"Your tot's toy should stimulate as many senses as possible: sight, hearing, touch, taste and smell," advises Brenda Nixon, author of The Birth to Five Book. Whenever possible, "Rotate toys so your child doesn't get bored," she adds. "Each month, bring out 'new' toys to delight the senses and entertain your child."
Always follow the manufacturer's safety recommendations and guidelines (eg, "Not for children under 6 months"); those age ranges on toy packaging are there for a reason. Though your child may at times be ahead of the curve or a little behind it, these product recommendations are an accurate way to keep your baby safe no matter what toy you give them.
Your newborn is going to be sleeping and eating for much of his early life, but a little mental stimulation is still beneficial. During feedings and sleepless late nights, reach for books. Jessica Katz, founder of Mommy Don't Buy That, says, "There is nothing better than reading to your baby. It helps her build language skills and patience -- and books are soothing. When they are too little to play with toys, you can always read to them."
Simply put, babies like to stick things in their mouths, especially when those little chompers start peeking through the gums. Babies can start teething as early as 3 months old, says Katz, so be prepared. "Look for well-made, sturdy, non-toxic toys that are easy to wash and disinfect," says Nixon. Colorful teething toys and rings of various shapes and sizes are a great distraction that will save baby's books from getting chewed on and ease the mouth pain your baby is experiencing.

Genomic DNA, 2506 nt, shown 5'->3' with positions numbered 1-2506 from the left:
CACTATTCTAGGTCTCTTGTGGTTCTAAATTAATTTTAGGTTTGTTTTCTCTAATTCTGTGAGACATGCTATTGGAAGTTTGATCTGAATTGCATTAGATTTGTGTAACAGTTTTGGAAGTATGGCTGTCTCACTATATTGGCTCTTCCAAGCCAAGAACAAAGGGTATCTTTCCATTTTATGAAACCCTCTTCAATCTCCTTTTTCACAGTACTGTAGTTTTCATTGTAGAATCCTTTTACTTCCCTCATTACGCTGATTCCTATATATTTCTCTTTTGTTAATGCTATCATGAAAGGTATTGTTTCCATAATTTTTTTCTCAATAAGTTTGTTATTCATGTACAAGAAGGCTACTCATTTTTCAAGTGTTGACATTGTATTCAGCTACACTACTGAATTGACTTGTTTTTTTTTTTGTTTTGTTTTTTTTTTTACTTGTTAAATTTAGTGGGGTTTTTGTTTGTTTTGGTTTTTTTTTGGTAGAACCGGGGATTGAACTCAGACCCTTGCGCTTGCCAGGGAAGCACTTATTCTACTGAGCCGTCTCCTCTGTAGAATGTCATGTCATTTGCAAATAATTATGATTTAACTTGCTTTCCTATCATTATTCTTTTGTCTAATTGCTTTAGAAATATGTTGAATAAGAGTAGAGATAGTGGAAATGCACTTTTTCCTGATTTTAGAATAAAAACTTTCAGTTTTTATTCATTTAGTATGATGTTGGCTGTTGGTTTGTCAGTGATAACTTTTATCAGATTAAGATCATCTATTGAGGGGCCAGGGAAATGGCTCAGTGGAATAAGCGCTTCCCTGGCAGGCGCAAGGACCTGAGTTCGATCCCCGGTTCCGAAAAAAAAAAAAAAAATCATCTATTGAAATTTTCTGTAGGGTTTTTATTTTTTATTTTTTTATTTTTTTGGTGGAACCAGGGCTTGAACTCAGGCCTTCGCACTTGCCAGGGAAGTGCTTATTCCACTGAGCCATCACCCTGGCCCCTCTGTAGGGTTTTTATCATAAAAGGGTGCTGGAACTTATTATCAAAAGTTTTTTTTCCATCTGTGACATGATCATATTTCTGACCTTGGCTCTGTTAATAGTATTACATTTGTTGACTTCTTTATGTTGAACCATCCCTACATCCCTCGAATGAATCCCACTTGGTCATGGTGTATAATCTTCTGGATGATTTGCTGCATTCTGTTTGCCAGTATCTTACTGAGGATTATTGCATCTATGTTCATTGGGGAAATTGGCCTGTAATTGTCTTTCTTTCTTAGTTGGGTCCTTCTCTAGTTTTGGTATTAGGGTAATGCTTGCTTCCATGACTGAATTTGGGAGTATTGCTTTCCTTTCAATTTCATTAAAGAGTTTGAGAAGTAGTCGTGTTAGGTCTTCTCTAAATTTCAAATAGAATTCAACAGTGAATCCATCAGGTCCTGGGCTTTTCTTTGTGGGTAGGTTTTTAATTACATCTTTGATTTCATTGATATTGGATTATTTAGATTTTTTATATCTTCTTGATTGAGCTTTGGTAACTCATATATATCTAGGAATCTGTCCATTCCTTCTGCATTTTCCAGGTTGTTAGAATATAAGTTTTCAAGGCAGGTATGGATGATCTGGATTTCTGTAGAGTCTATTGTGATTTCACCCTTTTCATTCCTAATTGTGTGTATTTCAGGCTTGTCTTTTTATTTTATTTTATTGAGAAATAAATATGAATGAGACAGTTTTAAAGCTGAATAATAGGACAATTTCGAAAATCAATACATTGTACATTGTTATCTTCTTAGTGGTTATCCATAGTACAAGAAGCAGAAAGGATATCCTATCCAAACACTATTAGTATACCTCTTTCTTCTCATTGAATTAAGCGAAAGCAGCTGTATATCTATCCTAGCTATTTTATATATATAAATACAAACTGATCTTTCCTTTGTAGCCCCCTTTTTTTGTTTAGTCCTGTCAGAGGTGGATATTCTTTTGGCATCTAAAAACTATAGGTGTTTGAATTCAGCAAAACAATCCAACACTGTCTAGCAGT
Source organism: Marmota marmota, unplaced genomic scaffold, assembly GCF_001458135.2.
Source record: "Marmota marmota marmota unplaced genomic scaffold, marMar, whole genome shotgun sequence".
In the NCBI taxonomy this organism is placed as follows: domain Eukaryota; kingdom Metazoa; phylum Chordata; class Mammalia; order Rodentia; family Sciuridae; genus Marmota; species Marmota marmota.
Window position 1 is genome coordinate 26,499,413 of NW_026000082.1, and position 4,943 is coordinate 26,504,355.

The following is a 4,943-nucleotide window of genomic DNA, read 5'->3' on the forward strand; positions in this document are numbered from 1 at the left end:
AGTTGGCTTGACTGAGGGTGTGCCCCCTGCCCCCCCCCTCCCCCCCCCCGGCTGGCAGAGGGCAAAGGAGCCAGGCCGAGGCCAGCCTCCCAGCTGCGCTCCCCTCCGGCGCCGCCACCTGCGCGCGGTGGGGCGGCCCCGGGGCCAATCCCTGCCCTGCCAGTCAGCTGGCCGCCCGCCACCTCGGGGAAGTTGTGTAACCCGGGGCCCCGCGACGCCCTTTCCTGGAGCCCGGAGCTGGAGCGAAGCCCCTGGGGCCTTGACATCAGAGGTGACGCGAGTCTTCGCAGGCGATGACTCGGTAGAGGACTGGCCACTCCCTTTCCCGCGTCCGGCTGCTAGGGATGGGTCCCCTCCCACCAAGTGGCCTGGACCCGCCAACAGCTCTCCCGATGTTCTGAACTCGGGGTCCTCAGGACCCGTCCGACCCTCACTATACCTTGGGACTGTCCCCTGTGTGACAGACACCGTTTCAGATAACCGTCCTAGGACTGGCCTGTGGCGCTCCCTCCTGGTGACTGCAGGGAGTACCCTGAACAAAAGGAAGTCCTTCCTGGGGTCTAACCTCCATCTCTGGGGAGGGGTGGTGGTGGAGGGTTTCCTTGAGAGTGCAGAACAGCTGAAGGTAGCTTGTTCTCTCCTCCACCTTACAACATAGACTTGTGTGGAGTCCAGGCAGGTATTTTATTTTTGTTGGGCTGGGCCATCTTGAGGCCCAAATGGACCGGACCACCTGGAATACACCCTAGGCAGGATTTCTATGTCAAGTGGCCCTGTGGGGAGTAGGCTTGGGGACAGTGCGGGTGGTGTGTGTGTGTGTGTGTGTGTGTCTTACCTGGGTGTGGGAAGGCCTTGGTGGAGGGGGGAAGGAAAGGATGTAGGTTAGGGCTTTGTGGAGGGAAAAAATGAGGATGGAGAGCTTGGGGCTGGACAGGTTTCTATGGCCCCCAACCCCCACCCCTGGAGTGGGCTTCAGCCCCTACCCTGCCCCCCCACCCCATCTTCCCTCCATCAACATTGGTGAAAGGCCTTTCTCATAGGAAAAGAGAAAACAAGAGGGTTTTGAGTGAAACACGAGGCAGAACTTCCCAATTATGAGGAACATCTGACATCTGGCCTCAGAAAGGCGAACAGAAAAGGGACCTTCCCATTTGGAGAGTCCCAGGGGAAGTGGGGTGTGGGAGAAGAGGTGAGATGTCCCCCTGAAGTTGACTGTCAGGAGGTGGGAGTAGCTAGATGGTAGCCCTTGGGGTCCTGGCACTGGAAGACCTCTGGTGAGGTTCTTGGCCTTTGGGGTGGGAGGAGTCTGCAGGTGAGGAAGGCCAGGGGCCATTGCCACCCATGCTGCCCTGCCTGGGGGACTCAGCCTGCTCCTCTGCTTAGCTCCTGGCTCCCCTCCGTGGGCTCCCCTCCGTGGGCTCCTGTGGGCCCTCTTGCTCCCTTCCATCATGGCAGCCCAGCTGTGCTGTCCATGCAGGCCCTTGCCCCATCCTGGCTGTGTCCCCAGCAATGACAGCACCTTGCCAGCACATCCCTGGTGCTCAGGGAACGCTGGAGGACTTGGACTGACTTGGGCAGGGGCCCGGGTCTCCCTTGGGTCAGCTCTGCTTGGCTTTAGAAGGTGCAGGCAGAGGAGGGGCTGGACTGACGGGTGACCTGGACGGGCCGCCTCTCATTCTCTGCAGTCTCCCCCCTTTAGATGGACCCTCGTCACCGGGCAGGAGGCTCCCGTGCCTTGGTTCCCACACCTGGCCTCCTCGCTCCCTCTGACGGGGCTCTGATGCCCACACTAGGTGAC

Other developmental toys for babies 2 to 6 months: mobile, crib gym, lightweight rattle, music, blankets with textures and brightly colored surfaces, activity center (for that all-important tummy time)
Once your little one starts rolling, crawling, grunting and shimmying across all flat surfaces, you'll know it's time to nurture the development of her dexterity, hand-eye coordination and depth perception.
"Textured balls are perfect for hands-on sensory exploration," says Katz. "Plus, they're easy for little hands to grip, so children build fine motor skills as they roll, toss and bounce each one." Another great choice for exploring little fingers are cause-and-effect toys. Consider a jack-in-the-box or toys that pop up, light up or play music when baby touches a button.
Before you know it, baby will be standing tall. Be prepared to get your hands on a toy that she can push (such as a baby stroller or toy grocery cart) to help her learn to walk.
Other developmental toys for babies from 6 to 12 months: bath toys that splash or pour water, unbreakable mirrors, blocks, dolls and stuffed animals
When choosing developmental toys for your little one, keep in mind the following: "Your child's toy should be age appropriate -- neither too simple nor too complex," says Nixon. Figuring out exactly what is right will come more easily as you watch your child grow and adjust. You'll soon know what toys will fascinate him, bore him or prove to be a little too challenging for the first year.
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